Further authors [79] underscored indeed how avoidant personality traits, coupled with a history of sexual abuse, can play a negative role on long-term prognosis after hospitalization. Assuming a categorical approach to study personality, Helverskov and Coworkers [72] acknowledged the presence of a personality disorder as a negative prognostic factor shared by all EDs.

Castro and Colleagues [62] investigated the prognostic meaning of parental bonding on the outcome of short-term therapy in AN. Even highlighting how parental bonding was not particularly different from healthy controls, the authors underscored that parental hyper control as well as having a rejecting father entail are both elements that strongly impact treatments, in addition to ED psychopathology. Recently, some authors [71] supported the role of caregivers’ expressed emotions and reinforcing behaviors as interpersonal maintaining factors. In their work it has been indicated that reducing caregivers’ distress leads to improving patients’ functioning and eating pathology.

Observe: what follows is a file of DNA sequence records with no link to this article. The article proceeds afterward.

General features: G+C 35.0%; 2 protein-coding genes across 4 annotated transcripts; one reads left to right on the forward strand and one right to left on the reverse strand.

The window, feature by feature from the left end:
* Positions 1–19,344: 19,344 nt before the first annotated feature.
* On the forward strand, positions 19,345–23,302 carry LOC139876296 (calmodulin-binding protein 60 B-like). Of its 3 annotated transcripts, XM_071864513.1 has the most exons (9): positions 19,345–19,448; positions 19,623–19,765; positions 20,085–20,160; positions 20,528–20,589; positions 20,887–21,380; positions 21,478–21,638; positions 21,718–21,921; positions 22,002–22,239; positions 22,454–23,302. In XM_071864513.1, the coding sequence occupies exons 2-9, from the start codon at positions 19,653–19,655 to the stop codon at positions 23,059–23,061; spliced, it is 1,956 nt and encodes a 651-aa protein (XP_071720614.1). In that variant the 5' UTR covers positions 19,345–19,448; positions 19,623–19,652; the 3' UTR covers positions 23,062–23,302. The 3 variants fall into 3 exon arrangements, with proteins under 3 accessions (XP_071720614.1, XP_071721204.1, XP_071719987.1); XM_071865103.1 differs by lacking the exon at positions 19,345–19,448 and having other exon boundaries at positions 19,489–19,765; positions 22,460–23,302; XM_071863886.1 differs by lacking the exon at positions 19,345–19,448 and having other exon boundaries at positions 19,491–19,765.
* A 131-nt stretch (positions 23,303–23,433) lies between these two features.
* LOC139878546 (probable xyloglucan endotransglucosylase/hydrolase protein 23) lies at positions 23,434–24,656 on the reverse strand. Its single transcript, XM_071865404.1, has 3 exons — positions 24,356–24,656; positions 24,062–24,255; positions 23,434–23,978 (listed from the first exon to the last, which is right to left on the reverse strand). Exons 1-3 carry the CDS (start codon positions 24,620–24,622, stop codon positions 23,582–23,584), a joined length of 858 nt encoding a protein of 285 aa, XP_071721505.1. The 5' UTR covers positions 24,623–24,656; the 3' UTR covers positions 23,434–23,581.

Schmidt and Treasure [75] considered as maintaining factors both intrapersonal and interpersonal factors, placing only scarce emphasis on biological elements and body weight. Also Treasure and Coworkers [94] analyzed the interpersonal maintaining factors of EDs pointing out that over protection, coercive treatments, and isolation could be iatrogenic factors.

Finally, two papers investigated psychosocial factors as the lack of a partner, poor family support, and unemployment as relevant predictors of poor outcome at 21 [74] and 12-year follow-up [64]. Another study [39] showed how the scarcity of friends is a negative prognostic factor in EDNOS patients.